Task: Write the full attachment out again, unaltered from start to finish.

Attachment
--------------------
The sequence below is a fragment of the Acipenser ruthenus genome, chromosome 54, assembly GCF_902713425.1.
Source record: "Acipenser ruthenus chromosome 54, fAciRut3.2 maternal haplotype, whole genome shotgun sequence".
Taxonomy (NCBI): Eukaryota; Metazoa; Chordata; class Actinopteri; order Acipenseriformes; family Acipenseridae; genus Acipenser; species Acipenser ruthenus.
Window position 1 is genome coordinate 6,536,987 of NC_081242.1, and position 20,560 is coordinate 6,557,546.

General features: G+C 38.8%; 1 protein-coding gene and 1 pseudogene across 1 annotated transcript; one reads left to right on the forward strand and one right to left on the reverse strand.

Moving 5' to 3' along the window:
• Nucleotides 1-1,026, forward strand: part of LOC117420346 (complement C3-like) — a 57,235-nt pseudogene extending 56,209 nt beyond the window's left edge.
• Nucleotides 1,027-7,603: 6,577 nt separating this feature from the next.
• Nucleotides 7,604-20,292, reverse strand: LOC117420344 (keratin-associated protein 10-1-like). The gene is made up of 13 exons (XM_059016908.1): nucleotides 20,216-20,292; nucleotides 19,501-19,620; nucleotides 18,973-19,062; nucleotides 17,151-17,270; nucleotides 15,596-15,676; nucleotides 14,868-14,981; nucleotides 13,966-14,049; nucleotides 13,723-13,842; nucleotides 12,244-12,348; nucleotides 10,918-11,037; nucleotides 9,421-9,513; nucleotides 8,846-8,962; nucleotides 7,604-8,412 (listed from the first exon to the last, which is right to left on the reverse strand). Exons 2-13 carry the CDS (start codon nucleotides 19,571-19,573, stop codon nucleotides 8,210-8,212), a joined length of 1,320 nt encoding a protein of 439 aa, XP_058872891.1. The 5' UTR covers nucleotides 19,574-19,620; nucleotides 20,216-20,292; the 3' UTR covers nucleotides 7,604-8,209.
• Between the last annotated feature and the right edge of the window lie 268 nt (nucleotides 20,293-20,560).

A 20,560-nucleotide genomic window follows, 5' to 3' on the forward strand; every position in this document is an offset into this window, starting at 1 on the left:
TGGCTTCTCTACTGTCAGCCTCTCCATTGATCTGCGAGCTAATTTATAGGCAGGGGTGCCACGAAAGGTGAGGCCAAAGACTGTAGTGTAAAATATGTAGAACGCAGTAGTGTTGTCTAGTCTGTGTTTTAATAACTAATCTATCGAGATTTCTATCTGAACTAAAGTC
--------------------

The sequence below is a fragment of the Acipenser ruthenus genome, chromosome 54, assembly GCF_902713425.1.
Source record: "Acipenser ruthenus chromosome 54, fAciRut3.2 maternal haplotype, whole genome shotgun sequence".
Taxonomy (NCBI): Eukaryota; Metazoa; Chordata; class Actinopteri; order Acipenseriformes; family Acipenseridae; genus Acipenser; species Acipenser ruthenus.
Window position 1 is genome coordinate 6,536,987 of NC_081242.1, and position 20,560 is coordinate 6,557,546.

General features: G+C 38.8%; 1 protein-coding gene and 1 pseudogene across 1 annotated transcript; one reads left to right on the forward strand and one right to left on the reverse strand.

Moving 5' to 3' along the window:
• Nucleotides 1-1,026, forward strand: part of LOC117420346 (complement C3-like) — a 57,235-nt pseudogene extending 56,209 nt beyond the window's left edge.
• Nucleotides 1,027-7,603: 6,577 nt separating this feature from the next.
• Nucleotides 7,604-20,292, reverse strand: LOC117420344 (keratin-associated protein 10-1-like). The gene is made up of 13 exons (XM_059016908.1): nucleotides 20,216-20,292; nucleotides 19,501-19,620; nucleotides 18,973-19,062; nucleotides 17,151-17,270; nucleotides 15,596-15,676; nucleotides 14,868-14,981; nucleotides 13,966-14,049; nucleotides 13,723-13,842; nucleotides 12,244-12,348; nucleotides 10,918-11,037; nucleotides 9,421-9,513; nucleotides 8,846-8,962; nucleotides 7,604-8,412 (listed from the first exon to the last, which is right to left on the reverse strand). Exons 2-13 carry the CDS (start codon nucleotides 19,571-19,573, stop codon nucleotides 8,210-8,212), a joined length of 1,320 nt encoding a protein of 439 aa, XP_058872891.1. The 5' UTR covers nucleotides 19,574-19,620; nucleotides 20,216-20,292; the 3' UTR covers nucleotides 7,604-8,209.
• Between the last annotated feature and the right edge of the window lie 268 nt (nucleotides 20,293-20,560).

A 20,560-nucleotide genomic window follows, 5' to 3' on the forward strand; every position in this document is an offset into this window, starting at 1 on the left:
TGGCTTCTCTACTGTCAGCCTCTCCATTGATCTGCGAGCTAATTTATAGGCAGGGGTGCCACGAAAGGTGAGGCCAAAGACTGTAGTGTAAAATATGTAGAACGCAGTAGTGTTGTCTAGTCTGTGTTTTAATAACTAATCTATCGAGATTTCTATCTGAACTAAAGTC